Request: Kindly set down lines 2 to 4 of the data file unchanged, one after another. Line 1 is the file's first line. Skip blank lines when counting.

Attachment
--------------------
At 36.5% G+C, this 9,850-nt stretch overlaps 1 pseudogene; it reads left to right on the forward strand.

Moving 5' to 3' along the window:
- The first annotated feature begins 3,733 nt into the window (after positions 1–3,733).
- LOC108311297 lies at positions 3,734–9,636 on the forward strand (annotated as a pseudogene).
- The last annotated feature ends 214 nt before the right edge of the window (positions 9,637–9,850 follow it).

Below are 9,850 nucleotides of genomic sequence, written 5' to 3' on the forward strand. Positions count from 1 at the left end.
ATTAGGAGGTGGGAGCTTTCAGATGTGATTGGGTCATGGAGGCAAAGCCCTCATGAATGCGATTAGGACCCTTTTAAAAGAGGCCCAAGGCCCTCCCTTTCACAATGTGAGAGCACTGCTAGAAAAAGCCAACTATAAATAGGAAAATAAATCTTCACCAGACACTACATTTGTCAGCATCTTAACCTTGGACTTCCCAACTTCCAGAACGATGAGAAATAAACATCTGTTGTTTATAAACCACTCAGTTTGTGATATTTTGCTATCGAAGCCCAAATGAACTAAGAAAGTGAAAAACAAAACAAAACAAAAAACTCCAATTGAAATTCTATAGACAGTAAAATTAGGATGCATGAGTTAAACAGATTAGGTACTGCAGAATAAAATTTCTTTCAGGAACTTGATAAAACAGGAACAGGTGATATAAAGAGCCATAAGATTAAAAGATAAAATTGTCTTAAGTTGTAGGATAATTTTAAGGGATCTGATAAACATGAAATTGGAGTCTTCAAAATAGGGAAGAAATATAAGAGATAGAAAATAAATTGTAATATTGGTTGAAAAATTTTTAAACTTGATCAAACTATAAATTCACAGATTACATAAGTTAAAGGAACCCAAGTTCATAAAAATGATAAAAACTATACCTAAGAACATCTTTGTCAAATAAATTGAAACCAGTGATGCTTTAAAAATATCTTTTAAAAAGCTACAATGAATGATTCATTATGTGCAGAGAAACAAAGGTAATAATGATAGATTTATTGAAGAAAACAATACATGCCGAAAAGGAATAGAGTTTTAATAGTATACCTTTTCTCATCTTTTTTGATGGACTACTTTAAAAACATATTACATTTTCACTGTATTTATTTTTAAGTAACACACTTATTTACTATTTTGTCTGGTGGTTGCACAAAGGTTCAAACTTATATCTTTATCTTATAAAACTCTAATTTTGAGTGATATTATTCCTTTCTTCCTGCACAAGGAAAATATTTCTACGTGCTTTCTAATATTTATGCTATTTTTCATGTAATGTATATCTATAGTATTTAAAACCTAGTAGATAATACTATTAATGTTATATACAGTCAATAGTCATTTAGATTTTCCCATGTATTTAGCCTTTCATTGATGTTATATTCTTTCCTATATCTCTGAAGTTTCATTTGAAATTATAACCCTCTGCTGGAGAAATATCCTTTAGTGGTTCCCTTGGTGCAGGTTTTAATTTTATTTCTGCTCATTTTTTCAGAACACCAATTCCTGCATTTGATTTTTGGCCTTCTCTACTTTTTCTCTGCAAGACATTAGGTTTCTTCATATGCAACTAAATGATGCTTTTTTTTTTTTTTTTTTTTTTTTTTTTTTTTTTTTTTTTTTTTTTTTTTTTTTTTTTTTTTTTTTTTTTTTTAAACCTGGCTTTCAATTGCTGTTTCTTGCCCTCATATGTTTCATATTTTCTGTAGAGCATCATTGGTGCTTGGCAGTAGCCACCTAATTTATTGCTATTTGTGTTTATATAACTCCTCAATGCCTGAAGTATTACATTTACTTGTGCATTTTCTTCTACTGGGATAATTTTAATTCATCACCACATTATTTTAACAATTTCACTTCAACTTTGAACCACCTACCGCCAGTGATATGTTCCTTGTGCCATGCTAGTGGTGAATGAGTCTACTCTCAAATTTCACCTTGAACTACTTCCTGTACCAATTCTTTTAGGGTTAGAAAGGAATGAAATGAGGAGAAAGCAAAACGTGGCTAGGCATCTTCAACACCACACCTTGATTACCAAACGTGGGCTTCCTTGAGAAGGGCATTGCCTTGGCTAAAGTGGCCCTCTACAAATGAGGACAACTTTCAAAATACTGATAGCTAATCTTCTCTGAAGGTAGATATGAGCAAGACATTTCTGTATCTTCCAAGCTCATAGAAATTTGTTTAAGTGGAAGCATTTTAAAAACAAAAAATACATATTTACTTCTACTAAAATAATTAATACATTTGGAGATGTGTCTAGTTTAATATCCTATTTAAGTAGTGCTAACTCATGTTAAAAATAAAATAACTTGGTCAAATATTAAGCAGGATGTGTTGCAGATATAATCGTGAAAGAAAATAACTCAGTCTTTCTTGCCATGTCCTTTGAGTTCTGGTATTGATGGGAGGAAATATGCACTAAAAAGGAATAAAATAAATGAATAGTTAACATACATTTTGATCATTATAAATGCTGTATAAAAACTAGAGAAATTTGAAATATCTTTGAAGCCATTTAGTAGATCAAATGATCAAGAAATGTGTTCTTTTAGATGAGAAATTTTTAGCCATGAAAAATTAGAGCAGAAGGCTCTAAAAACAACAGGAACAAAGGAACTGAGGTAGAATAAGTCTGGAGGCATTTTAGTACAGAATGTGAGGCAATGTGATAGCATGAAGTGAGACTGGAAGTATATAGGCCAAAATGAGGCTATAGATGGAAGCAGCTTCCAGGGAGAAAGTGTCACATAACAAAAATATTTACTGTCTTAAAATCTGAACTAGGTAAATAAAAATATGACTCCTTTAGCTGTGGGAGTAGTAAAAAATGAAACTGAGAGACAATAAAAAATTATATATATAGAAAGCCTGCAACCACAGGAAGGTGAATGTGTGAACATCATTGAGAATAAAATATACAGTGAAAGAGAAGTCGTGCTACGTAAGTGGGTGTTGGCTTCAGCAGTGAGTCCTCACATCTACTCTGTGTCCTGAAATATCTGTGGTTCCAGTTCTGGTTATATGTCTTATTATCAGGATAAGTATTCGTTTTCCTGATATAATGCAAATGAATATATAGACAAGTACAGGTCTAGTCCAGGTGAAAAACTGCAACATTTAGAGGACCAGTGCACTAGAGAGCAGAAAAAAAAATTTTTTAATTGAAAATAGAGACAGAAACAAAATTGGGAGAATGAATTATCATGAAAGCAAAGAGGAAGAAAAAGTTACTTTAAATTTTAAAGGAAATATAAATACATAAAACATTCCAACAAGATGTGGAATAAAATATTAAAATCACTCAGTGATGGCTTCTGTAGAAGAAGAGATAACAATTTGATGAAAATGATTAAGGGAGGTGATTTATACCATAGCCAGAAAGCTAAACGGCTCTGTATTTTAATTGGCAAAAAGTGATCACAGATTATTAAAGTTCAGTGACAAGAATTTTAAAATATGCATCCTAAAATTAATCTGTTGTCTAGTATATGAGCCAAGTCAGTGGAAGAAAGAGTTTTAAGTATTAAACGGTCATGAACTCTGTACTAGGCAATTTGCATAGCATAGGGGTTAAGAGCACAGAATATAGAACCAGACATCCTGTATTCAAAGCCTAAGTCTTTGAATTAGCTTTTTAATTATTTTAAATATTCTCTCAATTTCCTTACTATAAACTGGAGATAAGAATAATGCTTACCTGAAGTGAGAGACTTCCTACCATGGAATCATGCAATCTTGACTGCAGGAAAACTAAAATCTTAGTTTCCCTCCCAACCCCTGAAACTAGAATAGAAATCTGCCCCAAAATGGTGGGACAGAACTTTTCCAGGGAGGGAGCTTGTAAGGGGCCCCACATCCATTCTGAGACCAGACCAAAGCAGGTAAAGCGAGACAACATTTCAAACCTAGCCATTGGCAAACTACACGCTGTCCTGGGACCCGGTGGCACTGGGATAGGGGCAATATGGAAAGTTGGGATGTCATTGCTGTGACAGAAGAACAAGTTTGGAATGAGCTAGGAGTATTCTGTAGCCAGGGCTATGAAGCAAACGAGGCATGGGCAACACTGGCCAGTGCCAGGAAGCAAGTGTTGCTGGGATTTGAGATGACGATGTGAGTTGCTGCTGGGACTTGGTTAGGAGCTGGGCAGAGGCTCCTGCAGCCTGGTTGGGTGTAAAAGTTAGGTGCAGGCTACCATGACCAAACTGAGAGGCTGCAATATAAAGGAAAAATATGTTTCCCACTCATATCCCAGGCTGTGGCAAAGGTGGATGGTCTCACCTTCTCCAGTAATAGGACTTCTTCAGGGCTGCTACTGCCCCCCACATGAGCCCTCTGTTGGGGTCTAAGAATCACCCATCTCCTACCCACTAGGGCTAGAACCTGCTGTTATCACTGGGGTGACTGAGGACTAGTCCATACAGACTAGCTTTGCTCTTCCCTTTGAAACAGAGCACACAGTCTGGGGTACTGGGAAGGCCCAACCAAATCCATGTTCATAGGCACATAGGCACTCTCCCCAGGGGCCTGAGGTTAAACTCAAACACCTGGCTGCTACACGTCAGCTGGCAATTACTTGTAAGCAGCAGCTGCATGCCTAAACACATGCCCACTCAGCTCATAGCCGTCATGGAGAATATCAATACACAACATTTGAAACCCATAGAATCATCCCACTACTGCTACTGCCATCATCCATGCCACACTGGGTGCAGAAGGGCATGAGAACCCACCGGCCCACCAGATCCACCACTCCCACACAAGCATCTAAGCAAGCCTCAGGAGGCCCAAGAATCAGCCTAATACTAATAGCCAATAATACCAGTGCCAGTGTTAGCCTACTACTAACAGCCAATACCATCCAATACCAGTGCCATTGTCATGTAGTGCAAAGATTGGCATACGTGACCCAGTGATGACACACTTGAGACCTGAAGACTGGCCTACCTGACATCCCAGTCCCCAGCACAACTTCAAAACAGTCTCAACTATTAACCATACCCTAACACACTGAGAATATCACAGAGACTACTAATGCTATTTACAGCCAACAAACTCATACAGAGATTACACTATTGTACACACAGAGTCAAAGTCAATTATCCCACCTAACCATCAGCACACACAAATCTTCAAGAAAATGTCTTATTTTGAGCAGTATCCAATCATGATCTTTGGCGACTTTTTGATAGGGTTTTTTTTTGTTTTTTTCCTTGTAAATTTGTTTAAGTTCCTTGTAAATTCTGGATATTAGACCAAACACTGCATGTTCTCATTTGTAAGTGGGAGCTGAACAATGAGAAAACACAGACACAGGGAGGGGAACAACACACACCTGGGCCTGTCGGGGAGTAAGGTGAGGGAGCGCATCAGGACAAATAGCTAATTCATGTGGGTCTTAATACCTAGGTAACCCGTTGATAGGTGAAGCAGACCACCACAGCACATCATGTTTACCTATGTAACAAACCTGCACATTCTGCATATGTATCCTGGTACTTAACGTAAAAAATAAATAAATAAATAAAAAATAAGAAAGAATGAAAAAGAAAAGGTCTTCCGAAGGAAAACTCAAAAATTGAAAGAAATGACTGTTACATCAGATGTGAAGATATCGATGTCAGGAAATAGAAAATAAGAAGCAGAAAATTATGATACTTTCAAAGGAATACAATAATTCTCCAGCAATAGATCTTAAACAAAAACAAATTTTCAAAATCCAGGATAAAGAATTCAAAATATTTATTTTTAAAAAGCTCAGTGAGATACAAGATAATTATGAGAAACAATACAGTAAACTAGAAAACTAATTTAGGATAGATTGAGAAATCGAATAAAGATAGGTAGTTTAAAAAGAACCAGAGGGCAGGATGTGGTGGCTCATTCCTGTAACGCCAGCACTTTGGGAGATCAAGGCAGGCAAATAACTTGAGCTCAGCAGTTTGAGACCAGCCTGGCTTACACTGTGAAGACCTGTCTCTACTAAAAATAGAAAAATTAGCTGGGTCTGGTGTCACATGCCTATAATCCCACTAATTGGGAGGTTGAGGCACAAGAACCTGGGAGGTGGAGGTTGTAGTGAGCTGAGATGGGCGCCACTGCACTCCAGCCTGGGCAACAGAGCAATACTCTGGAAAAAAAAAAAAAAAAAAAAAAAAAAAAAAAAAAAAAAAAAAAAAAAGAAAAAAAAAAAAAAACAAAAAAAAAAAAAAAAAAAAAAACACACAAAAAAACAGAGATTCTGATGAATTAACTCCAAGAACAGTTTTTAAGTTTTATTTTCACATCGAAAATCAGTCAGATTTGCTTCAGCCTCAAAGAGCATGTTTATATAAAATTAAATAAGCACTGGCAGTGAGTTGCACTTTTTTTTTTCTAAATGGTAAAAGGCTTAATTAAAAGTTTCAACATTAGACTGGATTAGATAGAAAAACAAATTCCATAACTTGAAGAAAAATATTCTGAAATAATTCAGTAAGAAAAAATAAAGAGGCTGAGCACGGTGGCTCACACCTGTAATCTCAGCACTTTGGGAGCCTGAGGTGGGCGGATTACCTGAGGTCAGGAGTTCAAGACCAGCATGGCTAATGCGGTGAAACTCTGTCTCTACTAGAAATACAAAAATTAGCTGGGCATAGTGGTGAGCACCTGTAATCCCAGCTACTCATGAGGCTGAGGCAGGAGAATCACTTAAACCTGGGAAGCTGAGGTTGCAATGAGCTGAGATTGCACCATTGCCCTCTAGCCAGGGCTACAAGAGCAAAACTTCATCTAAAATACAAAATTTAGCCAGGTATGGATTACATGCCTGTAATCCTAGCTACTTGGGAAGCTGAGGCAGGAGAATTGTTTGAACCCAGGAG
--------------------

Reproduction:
Moving 5' to 3' along the window:
- The first annotated feature begins 3,733 nt into the window (after positions 1–3,733).
- LOC108311297 lies at positions 3,734–9,636 on the forward strand (annotated as a pseudogene).